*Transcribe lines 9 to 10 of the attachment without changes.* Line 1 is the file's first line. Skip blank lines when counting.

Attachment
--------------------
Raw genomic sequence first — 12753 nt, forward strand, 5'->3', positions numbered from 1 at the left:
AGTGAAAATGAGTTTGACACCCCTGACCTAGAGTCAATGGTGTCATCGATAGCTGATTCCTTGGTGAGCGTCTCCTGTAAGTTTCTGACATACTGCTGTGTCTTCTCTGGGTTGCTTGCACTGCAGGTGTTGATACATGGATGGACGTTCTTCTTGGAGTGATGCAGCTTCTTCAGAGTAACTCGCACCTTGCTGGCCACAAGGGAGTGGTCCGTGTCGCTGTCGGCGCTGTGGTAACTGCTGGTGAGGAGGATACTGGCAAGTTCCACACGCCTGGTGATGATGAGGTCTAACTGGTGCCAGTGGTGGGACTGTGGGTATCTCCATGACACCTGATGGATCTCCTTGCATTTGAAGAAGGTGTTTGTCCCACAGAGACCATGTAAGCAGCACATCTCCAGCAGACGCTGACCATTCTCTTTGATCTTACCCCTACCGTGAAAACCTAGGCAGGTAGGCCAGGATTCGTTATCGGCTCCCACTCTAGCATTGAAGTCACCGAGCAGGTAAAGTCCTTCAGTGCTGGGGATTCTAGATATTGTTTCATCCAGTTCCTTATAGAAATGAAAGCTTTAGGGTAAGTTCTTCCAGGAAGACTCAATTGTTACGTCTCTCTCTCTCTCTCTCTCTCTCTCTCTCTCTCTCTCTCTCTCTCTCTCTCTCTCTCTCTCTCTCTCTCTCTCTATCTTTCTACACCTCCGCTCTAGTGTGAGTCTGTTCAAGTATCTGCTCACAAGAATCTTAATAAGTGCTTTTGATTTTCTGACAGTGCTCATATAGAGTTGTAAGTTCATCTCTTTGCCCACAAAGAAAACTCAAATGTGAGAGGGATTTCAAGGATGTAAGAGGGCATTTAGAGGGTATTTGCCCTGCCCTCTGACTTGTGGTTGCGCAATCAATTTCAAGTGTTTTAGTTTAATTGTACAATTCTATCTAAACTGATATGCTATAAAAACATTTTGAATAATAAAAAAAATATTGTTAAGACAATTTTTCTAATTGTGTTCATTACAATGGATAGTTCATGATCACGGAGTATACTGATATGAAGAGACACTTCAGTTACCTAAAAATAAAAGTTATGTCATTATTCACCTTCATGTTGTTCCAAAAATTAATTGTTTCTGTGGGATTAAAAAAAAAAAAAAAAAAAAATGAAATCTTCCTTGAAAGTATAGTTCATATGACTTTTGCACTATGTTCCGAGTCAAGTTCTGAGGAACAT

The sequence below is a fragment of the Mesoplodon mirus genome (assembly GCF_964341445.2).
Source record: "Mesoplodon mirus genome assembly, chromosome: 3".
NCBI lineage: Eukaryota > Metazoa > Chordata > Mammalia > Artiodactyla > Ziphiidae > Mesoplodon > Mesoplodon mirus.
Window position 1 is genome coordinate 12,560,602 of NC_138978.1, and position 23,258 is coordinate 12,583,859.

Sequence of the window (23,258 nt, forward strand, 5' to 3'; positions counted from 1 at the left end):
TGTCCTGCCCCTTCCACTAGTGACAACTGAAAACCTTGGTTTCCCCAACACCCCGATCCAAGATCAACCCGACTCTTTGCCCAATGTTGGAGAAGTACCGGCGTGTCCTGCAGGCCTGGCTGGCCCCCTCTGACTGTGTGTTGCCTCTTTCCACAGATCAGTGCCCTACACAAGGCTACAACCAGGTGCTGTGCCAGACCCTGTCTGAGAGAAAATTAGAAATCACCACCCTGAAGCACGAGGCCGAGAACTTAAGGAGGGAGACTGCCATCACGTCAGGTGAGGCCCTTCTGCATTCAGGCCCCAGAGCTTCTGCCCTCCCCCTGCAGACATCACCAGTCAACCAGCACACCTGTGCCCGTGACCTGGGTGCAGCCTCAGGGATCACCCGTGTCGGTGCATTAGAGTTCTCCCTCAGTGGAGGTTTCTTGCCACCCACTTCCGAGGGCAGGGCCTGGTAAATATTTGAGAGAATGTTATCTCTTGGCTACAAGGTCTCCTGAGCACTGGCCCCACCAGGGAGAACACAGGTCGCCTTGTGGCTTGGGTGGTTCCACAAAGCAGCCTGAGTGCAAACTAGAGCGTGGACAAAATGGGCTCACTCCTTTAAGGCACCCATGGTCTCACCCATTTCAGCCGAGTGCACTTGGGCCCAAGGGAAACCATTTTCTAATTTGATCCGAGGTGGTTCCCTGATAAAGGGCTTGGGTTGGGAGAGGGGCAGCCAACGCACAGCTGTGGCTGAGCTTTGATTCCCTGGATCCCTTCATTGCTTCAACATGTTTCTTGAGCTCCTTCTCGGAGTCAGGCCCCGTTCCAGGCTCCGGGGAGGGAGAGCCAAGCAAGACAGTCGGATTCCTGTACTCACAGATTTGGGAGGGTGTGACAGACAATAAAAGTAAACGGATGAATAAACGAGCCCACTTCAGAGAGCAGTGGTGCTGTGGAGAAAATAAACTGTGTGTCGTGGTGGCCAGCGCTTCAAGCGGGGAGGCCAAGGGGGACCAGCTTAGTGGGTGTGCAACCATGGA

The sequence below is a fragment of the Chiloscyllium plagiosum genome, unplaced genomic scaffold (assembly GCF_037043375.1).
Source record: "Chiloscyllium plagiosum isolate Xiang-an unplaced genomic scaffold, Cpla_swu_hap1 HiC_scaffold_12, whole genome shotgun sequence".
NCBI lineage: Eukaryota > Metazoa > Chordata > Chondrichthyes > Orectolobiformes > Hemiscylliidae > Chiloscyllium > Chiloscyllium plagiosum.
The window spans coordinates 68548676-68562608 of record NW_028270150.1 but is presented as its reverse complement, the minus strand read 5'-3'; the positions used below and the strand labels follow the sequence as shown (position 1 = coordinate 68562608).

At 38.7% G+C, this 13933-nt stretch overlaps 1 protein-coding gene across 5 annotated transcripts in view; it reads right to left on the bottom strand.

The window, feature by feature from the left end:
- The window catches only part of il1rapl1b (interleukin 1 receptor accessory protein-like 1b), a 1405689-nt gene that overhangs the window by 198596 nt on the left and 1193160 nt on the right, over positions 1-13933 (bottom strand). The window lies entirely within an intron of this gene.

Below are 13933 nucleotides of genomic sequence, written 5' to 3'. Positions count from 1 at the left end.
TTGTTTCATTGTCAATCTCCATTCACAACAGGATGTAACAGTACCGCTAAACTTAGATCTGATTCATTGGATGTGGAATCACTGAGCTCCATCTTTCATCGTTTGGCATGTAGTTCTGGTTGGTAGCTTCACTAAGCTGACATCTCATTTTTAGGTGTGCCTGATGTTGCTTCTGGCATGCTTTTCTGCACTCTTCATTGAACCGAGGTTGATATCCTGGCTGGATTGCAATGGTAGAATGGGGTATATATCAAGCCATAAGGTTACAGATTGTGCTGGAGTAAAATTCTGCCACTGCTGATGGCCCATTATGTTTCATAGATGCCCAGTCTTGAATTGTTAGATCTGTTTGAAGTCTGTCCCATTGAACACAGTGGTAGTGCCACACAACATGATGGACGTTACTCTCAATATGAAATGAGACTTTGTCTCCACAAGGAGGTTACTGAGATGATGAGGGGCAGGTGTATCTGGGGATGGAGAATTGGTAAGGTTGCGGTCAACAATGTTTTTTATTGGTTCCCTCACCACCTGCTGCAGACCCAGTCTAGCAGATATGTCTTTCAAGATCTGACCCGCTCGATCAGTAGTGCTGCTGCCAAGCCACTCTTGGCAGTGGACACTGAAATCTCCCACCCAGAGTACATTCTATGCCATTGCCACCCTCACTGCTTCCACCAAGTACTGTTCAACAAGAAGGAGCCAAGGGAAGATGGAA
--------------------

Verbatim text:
The sequence below is a fragment of the Chiloscyllium plagiosum genome, unplaced genomic scaffold (assembly GCF_037043375.1).
Source record: "Chiloscyllium plagiosum isolate Xiang-an unplaced genomic scaffold, Cpla_swu_hap1 HiC_scaffold_12, whole genome shotgun sequence".